Elizabeth Merlyn Fredericks (nee Bell) lived an extraordinary life. She survived two world wars, lived in the jungles of Burma, eloped at 22 and had a great devotion to Our Lady.
Mrs Fredericks peacefully passed away at the age of 103 years on August 7, 2013, happy that she had received the letter of congratulations from Queen Elizabeth II after she had turned 100.
Mrs Fredericks was born on August 24, 1910 in Burma, the youngest of eight children.
She attended St Matthew’s Girls High School in Moulmein, Burma, and went on to become a trained and qualified Registered Sick Nurse and Midwife at Rangoon General Hospital.
She also worked for the Muslim Free Dispensary Hospital for many years as a Senior Midwife; Mrs Fredericks was well known and respected in the community.
“My grandmother was very good at her profession,” Violet Faure told The Record.
Mrs Fredericks would also help those less fortunate within the community; she would deliver the babies who could not afford to go to the hospital and the people would repay her with bread or other such items.
However, it was Mrs Fredericks’ advice on faith and love that has stayed with Mrs Faure.
“My grandmother never failed to pray,” Mrs Faure said. “She prayed all the time, especially the Rosary; she had a great love for Our Lady.”
Mrs Fredericks would tell her children ‘I am praying for my children to stay respectful and united when I’m gone.’
She also used to joke about not marrying a Burmese boy, even though Mrs Fredericks was married for 60 years to a Burmese boy.
Mrs Fredericks met James Henry Fredericks during her training when he was one of her patients. The couple quickly fell in love.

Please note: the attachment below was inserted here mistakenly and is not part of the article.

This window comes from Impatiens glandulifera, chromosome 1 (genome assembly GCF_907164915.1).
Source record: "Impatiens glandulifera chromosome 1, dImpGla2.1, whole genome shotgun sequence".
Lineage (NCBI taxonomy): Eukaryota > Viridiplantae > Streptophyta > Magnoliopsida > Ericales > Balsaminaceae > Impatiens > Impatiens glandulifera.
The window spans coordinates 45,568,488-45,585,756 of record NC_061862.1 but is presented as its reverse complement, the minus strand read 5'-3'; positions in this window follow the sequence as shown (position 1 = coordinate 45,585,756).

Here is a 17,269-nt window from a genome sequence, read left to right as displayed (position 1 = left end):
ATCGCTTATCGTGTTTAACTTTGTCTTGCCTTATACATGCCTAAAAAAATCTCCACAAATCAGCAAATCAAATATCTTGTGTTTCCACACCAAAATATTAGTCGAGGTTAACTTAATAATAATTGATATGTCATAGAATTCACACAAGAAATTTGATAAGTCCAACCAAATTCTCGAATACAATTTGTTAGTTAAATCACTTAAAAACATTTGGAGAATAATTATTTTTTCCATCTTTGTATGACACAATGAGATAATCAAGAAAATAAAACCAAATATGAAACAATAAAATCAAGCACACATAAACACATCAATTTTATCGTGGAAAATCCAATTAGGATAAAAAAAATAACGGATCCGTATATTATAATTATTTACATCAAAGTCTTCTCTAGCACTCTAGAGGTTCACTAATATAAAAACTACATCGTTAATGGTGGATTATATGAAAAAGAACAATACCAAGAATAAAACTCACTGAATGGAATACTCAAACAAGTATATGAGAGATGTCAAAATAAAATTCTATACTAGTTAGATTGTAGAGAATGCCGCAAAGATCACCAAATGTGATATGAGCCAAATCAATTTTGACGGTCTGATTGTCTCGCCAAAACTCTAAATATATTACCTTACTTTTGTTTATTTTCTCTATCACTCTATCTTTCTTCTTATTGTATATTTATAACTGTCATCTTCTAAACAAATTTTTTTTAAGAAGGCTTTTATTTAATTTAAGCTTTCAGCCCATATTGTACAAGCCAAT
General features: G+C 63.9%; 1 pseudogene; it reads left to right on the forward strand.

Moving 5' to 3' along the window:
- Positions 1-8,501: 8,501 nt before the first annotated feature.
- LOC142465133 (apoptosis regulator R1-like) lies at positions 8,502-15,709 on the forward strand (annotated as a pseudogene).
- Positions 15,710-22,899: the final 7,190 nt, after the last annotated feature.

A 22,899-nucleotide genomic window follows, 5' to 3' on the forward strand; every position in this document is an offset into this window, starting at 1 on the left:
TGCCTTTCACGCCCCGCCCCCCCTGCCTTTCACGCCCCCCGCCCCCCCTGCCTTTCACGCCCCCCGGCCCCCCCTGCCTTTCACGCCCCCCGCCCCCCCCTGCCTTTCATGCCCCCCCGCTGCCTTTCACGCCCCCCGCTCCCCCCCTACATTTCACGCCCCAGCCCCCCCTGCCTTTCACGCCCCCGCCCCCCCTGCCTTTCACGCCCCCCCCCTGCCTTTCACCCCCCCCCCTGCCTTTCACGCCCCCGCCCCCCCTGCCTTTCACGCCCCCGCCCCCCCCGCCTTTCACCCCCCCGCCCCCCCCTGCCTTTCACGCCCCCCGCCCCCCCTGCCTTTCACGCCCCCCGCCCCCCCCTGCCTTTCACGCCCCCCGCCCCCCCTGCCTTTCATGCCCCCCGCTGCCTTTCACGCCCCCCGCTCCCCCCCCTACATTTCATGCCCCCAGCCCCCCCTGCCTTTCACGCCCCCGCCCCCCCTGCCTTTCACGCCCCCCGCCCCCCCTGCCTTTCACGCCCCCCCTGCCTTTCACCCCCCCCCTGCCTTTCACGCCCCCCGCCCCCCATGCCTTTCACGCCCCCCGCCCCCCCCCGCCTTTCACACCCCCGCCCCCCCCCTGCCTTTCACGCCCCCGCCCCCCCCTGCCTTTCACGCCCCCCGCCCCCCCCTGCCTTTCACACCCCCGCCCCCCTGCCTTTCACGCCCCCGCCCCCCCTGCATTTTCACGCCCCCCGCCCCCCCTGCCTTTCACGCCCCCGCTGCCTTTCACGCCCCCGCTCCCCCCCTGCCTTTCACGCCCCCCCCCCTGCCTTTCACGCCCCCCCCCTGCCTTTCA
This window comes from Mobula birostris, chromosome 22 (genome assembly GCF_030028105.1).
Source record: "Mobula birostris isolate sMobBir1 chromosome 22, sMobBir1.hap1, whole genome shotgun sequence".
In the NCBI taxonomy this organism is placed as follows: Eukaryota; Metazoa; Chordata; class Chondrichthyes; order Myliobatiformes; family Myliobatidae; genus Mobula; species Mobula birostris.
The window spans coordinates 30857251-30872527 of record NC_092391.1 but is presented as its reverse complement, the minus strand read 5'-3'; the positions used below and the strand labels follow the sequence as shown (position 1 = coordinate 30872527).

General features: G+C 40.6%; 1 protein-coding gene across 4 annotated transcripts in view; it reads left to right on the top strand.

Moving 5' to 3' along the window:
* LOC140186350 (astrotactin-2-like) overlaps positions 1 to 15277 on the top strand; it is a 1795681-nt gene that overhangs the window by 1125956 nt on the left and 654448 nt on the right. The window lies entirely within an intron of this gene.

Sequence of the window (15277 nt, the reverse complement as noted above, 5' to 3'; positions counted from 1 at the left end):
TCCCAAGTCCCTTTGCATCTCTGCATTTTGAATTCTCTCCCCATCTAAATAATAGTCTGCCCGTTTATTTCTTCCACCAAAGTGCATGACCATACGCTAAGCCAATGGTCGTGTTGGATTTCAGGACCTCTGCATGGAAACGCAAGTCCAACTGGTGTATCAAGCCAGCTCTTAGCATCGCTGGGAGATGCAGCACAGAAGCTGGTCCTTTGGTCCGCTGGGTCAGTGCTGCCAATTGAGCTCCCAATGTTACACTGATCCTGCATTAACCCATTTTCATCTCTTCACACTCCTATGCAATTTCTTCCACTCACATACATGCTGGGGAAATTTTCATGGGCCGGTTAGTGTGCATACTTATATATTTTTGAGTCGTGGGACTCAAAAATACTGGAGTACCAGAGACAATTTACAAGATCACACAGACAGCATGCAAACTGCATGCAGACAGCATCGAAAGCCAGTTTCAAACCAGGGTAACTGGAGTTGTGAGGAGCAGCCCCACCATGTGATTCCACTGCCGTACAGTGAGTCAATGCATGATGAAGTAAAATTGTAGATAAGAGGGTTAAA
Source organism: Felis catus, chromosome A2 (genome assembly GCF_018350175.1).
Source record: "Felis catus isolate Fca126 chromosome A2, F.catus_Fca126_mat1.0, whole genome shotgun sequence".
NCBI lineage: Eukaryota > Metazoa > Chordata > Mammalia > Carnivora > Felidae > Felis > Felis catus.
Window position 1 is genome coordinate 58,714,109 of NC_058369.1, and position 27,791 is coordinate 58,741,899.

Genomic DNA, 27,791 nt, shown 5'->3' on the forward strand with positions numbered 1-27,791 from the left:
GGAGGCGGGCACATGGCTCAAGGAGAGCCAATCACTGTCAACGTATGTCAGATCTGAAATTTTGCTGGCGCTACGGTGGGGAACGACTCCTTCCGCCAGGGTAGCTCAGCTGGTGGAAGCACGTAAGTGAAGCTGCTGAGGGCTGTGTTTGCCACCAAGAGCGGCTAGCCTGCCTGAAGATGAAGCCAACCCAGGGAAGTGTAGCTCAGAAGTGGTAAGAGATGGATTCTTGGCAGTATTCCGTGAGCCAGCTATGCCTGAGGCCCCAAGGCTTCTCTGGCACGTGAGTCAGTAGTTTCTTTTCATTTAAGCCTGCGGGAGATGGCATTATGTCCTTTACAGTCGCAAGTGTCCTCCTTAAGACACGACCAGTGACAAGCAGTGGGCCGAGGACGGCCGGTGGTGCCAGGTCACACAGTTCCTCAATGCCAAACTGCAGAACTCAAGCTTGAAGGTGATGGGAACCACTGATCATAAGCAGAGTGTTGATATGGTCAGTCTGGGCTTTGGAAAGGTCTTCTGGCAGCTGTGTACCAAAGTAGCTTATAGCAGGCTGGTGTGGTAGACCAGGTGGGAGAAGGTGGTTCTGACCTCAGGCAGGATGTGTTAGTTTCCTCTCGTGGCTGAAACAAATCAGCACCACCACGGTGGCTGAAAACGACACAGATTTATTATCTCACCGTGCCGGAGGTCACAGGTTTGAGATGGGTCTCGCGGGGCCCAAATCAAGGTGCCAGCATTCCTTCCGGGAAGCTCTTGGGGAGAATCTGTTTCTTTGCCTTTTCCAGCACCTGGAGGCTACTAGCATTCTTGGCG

At 22 she eloped with him and they were married at Sacred Heart Cathedral in Burma.
“They were our first example of a couple truly in love,” Mrs Faure said.
“Grandpa loved Grandma and he never left her alone. He was always holding her hand.”
Elizabeth and Henry Fredericks had 10 children.
Sadly, they lost three during the years of the Second World War.
The Fredericks family had to evacuate their home due to the dangers of bombs and spent three years in the jungle.
While Mrs Fredericks was the only nurse in the village, three of her children contracted malaria and due to the family’s isolation in the jungle they had no access to medicines.
“Elizabeth was a very strong, proud and powerful lady,” Mrs Faure said.
“She loved James and she kept her family together through the hard times and good times during her 60 years of marriage,”
In October 1976, Mrs Fredericks migrated to Australia and became a parishioner at St Jude’s Parish in Langford.
She loved Australia and Mrs Faure shares the fond memories she has of her grandmother.
“My childhood memories are of visits to Grandma’s house, making sandwiches in her kitchen, reading books in her back room and climbing the Chinese apple tree in her backyard,” she said.
“There are no words to express the love my Grandmother’s children, grandchildren, great grandchildren and great great grandchildren have for her.”